We conducted a systematic review to assess whether follow-up visits or contacts after a woman begins using contraception improve method continuation and correct use.
- The Journal of adolescent health : official publication of the Society for Adolescent Medicine
- Published almost 4 years ago
Oral contraceptives (OCs) are used by millions of women in the U.S. The requirement to obtain OCs by prescription from a clinician may serve as a barrier to contraceptive initiation and continuation for women, in particular adolescents. Over-the-counter (OTC) availability would reduce this barrier and could further reduce unintended pregnancy rates. This review explores the scientific issues and regulatory processes involved in switching OCs to OTC status for minor adolescents. We review: (1) the regulatory criteria for switching a drug to OTC status; (2) risk of pregnancy and safety during use of OCs including combined oral contraceptives and progestin-only pills for adolescents; (3) the ability of adolescents to use OCs consistently and correctly; (4) OTC access to OCs and potential effect on sexual risk behaviors; and (5) the potential for reduced opportunities for clinicians to counsel and provide recommended reproductive health care to adolescents. We find strong scientific rationale for including adolescents in any regulatory change to switch OCs to OTC status. OCs are safe and highly effective among adolescents; contraindications are rarer among adolescents compared to adult women. Ready access to OCs, condoms, and emergency contraception increases their use without increasing sexual risk behaviors.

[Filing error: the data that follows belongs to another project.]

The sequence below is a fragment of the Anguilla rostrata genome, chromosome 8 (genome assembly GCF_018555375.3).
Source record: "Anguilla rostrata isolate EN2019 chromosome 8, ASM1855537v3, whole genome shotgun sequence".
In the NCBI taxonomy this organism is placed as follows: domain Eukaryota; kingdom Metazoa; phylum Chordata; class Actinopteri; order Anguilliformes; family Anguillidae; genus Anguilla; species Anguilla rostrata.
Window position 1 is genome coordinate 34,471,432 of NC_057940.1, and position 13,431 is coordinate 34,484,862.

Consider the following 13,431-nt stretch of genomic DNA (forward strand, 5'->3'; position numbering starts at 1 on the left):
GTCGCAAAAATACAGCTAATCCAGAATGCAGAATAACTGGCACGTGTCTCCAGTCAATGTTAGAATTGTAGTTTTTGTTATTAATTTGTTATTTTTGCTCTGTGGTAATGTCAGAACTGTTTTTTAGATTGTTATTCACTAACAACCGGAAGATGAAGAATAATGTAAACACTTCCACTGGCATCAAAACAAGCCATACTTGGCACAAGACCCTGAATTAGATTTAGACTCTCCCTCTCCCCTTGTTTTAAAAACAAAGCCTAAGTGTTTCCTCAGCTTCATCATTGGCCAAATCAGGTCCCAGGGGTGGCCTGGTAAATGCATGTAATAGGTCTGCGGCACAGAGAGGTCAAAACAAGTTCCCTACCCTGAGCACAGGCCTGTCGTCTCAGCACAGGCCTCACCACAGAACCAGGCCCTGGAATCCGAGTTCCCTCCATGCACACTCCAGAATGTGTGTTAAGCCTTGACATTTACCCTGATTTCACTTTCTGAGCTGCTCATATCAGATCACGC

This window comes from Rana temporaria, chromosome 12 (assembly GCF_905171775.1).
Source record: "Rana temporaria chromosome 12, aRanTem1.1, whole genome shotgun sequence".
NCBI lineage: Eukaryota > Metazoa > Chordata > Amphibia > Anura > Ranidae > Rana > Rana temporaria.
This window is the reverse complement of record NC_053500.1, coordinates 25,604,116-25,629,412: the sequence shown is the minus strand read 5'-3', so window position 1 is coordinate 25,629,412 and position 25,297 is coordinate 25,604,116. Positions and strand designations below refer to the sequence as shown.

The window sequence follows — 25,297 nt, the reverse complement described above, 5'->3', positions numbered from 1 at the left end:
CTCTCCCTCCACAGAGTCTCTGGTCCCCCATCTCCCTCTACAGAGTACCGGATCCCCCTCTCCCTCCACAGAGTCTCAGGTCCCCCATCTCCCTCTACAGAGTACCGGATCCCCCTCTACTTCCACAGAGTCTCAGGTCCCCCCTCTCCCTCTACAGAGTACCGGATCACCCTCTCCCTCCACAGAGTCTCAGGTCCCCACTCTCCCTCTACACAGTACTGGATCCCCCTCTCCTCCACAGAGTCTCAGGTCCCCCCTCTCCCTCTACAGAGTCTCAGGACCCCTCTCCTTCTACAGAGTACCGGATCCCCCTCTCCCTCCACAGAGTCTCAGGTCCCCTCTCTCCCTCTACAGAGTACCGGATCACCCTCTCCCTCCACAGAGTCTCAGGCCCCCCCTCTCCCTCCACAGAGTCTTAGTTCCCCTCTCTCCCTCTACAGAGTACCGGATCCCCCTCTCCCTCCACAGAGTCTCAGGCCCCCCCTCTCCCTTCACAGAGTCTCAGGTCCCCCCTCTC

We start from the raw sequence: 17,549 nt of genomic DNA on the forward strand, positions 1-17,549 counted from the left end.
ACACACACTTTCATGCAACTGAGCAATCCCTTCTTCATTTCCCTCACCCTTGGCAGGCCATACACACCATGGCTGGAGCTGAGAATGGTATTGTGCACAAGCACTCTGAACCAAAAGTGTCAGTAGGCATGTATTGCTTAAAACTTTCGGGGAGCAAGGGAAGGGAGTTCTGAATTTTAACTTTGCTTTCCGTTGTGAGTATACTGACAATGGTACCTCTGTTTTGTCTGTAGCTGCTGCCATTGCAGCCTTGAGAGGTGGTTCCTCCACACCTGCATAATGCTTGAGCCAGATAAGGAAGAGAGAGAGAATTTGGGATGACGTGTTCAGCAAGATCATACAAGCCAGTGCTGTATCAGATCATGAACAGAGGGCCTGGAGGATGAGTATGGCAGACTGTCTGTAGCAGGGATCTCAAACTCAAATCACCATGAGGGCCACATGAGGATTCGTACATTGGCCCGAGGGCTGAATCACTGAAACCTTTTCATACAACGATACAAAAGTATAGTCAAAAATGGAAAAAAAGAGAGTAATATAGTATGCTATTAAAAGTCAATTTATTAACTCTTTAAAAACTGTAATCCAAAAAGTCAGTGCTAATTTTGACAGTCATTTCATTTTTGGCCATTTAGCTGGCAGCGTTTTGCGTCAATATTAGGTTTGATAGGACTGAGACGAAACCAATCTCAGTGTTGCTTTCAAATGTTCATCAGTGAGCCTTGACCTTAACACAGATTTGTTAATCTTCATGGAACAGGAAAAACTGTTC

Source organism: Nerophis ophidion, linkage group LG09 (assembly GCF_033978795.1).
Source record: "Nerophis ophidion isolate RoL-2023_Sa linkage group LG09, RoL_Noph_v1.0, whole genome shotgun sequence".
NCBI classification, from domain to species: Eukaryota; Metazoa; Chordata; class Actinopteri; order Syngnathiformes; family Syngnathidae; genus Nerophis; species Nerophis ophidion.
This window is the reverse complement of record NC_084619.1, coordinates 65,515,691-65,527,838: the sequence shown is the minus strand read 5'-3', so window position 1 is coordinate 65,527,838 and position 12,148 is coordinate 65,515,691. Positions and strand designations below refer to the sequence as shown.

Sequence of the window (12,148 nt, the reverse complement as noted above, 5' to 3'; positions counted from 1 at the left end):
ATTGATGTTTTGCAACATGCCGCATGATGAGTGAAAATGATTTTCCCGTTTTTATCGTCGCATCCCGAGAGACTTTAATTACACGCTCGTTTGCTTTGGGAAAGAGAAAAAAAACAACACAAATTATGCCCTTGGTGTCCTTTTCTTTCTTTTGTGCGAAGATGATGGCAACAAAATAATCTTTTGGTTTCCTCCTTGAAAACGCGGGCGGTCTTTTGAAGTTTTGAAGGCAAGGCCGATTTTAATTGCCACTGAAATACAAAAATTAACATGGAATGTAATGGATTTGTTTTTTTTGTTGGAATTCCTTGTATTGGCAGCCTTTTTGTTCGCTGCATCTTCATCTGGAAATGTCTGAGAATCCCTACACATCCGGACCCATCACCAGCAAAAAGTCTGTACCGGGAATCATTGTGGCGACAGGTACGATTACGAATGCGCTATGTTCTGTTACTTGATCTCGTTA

Although hormonal contraceptives may help acne or worsen it, there is limited evidence on the effects of many commonly prescribed agents. The present study evaluates patient-reported effect on acne from 2147 patients who were utilizing a hormonal contraceptive at the time of their initial consultation for acne.
METHODS: At the time of initial consultation for acne, each of 2147 consecutive patients using hormonal contraception provided her assessment of how her contraceptive had affected her acne. The Kruskal-Wallis test and logistic regression analysis were used to compare patient-reported outcomes by contraceptive type.
RESULTS: Depot injections, subdermal implants, and hormonal intrauterine devices worsened acne on average, and were inferior to the vaginal ring and combined oral contraceptives (COCs; P ≤ .001 for all pairwise comparisons), which improved acne on average. Within COC categories, a hierarchy emerged based on the progestin component, where drospirenone (most helpful) > norgestimate and desogestrel > levonorgestrel and norethindrone (P ≤ .035 for all pairwise comparisons). The presence of triphasic progestin dosage in COCs had a positive effect (P = .005), while variation in estrogen dose did not have a significant effect (P = .880).
CONCLUSIONS: Different hormonal contraceptives have significantly varied effects on acne, including among types of COC.
J Drugs Dermatol. 2016;15(6):670-674.
Emergency contraception is a safe and effective method to prevent an unwanted pregnancy after an unprotected or inadequately protected sexual intercourse. Several methods for emergency contraception (EC) are currently registered in many countries for use in an emergency to prevent a pregnancy following an unprotected, possibly fertile intercourse or after a contraceptive accident like condom rupture. Different methods have varying modes of action, time frame of efficacy, dosage schedule and unwanted effects. Since several methods are available it is important to decide the best method.